Garry Kasparov, a former chess world champion who is running for president of the World Chess Federation, released previously confidential agreements Friday involving himself and one of the officials who is part of his slate of candidates to lead the organization.
An earlier draft contract, revealed in an article in The New York Times this week, indicated that the official, Ignatius Leong - the general secretary of the federation under its longtime president, Kirsan Ilyumzhinov, who is running for re-election - was paid to join Kasparov's campaign. The draft also stated that Leong, a powerful figure in chess in Asia, was being paid to supply votes for Kasparov's election. The election will be in August in Tromso, Norway, as part of the biennial Chess Olympiad.
The final agreements were released on Kasparov's election website. A statement accompanying the disclosure said that "the Kasparov Team welcomes such transparency and are looking forward to seeing our opponents act in the same manner."
One of the contracts is an update of the previous draft. The draft said that Kasparov would pay Leong $500,000. That is not part of the revised agreement.
But the final agreement, as in the earlier draft, promises to pay Asean Chess Academy, an organization for teaching children that was founded and is owned by Leong, $250,000 annually for four years, beginning in 2013. The payments will come through a newly created foundation. As in the draft, the agreement can be voided and the final $500,000 not paid if Kasparov is not elected.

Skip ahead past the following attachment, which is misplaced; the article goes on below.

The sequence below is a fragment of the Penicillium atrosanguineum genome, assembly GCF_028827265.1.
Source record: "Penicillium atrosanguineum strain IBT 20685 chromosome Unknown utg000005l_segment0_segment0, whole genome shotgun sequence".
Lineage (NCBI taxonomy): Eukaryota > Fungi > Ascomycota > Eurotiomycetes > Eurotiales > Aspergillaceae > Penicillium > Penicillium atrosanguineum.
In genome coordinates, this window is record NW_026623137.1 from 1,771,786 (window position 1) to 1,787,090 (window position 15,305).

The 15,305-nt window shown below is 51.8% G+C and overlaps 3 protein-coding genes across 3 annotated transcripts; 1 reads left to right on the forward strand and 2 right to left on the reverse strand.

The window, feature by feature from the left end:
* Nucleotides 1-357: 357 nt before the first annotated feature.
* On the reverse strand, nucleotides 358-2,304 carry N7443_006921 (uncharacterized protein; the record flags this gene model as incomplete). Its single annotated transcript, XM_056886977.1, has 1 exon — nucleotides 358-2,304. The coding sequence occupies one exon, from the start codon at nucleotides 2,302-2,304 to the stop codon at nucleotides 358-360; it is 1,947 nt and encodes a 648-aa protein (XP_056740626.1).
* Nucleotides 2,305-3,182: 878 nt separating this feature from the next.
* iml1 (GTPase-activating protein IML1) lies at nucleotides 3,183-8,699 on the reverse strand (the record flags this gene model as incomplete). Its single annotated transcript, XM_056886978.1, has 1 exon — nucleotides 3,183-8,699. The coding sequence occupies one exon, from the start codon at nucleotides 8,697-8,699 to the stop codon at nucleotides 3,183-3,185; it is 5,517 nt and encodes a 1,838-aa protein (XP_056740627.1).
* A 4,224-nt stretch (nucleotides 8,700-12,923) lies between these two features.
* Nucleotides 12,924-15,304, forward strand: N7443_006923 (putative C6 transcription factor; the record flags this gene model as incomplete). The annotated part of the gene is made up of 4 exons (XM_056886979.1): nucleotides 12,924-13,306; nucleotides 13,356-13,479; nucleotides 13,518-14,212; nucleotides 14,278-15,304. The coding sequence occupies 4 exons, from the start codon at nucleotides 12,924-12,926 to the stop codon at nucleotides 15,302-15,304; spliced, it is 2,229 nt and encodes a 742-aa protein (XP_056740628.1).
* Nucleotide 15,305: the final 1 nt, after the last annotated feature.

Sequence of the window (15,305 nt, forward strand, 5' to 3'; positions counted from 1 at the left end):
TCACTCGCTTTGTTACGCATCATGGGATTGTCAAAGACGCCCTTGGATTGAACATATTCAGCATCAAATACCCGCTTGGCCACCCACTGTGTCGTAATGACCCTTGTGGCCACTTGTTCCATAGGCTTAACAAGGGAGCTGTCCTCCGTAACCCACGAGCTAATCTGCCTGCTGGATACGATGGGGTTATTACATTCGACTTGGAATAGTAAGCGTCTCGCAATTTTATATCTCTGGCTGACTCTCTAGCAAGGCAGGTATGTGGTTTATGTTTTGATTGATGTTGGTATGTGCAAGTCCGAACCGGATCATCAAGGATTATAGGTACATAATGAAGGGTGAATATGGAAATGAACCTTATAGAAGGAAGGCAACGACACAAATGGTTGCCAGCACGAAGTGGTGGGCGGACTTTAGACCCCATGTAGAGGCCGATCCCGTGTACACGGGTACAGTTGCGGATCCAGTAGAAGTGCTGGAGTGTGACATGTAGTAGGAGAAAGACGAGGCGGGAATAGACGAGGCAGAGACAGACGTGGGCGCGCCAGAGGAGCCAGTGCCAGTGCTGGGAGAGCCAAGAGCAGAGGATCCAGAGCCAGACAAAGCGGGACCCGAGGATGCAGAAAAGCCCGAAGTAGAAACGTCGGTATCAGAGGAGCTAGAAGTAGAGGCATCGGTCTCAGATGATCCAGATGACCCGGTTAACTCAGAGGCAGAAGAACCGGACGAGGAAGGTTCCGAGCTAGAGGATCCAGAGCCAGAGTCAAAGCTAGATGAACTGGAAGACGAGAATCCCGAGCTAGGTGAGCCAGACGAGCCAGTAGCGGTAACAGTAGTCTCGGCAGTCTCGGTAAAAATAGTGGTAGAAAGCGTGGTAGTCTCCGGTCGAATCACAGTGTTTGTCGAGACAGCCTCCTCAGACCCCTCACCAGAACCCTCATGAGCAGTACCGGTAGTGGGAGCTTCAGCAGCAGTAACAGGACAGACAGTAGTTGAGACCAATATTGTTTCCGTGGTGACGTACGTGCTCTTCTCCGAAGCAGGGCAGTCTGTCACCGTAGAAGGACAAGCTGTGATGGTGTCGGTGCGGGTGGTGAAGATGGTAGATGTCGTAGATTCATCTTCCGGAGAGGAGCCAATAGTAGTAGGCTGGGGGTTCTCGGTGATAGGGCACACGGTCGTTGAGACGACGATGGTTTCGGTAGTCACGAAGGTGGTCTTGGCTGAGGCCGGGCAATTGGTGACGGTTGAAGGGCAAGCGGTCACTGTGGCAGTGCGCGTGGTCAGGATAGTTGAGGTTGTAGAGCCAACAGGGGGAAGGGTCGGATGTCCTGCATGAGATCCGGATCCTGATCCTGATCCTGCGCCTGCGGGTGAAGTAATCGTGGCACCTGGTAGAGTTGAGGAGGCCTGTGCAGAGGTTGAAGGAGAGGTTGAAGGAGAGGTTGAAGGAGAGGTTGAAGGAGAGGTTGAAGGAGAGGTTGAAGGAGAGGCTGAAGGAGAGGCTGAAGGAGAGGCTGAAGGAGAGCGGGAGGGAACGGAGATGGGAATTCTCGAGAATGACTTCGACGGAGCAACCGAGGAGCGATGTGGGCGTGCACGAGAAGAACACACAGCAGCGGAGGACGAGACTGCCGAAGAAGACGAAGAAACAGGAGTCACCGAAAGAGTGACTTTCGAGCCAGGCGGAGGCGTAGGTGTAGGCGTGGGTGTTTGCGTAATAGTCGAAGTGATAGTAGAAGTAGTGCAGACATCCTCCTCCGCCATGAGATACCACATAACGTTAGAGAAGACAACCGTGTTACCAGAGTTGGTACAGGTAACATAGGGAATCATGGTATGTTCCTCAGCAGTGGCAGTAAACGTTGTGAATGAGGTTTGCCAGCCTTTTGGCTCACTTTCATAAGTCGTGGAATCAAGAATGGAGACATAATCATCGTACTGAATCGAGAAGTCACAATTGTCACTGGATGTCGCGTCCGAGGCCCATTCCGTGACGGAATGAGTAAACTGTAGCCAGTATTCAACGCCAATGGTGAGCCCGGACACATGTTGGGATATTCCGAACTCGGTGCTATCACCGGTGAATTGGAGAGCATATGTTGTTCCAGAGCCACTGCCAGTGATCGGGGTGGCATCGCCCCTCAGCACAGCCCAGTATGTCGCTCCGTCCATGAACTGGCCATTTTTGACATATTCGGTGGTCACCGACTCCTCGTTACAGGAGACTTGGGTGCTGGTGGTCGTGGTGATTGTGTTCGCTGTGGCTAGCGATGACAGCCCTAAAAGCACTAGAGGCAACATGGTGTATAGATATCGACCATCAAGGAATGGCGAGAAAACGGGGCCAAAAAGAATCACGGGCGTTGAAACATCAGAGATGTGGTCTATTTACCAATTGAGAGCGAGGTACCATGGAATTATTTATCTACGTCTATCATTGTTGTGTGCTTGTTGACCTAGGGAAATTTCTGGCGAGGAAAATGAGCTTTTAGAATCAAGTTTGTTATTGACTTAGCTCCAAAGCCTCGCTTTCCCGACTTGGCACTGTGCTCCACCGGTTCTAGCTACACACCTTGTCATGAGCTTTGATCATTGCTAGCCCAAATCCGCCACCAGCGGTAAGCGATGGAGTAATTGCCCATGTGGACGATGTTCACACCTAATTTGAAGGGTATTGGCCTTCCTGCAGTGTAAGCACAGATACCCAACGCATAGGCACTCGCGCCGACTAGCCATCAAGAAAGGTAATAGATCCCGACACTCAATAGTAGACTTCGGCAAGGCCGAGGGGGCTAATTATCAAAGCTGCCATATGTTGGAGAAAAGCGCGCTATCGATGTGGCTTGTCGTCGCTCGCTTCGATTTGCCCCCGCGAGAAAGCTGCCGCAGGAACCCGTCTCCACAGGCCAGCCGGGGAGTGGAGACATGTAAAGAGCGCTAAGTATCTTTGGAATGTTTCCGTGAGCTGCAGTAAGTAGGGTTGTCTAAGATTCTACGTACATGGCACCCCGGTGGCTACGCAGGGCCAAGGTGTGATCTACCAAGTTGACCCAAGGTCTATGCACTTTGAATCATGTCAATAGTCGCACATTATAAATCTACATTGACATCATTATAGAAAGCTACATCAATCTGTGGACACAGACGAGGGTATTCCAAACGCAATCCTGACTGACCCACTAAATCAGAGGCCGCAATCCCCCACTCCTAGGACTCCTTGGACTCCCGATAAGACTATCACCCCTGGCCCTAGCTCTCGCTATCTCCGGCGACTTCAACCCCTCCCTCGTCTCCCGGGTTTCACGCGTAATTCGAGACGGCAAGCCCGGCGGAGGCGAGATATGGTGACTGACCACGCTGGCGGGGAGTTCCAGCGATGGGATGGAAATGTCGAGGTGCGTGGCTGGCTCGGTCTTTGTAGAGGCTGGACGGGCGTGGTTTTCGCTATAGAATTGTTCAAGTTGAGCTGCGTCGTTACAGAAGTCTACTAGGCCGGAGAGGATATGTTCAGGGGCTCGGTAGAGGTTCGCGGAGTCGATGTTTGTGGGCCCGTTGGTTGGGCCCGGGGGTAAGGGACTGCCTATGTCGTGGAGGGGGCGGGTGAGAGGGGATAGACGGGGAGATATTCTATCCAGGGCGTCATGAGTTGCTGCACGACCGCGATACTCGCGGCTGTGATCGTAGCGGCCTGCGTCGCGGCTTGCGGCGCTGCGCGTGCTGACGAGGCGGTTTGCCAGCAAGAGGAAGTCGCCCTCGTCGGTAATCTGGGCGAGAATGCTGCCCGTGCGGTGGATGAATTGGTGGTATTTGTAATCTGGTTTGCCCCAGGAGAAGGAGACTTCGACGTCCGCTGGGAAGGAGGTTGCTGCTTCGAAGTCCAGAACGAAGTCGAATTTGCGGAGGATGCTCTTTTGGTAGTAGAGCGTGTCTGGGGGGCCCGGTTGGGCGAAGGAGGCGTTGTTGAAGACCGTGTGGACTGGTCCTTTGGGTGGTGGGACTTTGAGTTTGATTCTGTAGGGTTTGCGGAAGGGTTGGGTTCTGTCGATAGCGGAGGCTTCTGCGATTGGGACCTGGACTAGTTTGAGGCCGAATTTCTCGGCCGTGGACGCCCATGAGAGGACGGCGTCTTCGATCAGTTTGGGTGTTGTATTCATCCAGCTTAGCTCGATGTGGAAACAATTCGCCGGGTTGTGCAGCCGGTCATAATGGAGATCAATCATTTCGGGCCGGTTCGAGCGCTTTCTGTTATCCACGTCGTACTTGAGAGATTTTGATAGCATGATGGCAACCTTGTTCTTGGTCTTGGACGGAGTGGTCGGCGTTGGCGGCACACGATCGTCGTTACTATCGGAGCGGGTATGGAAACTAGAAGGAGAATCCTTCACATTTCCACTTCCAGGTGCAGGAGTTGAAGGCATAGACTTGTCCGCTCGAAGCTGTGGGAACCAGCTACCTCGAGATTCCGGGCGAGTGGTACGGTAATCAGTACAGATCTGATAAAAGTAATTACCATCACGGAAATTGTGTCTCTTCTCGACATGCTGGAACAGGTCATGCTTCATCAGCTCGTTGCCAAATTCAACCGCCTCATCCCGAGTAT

According to the final agreement, Leong is "responsible for delivering a minimum of 10 1 vote from his region, with the effort to deliver 15 votes (not counting China)." In language that appears stronger in the final version than in the draft, the agreement goes on to say, "Support from each of these above mentioned federations must materialize in the form of a written and signed statement and/or an irrevocable proxy, before the last tranche of payment takes place."
Part of the second contract, which governs how the money distributed by Kasparov's foundation can be spent, said, "No part of the grant has been or will be used to attempt to influence legislation, to attempt to influence the outcome of any specific public election, or to carry on, directly or indirectly, any voter registration drive, or to make grants to other organizations or individuals, or to undertake any activities for any purpose that would not be deemed to be a charitable or educational purpose."
© 2014 New York Times News Service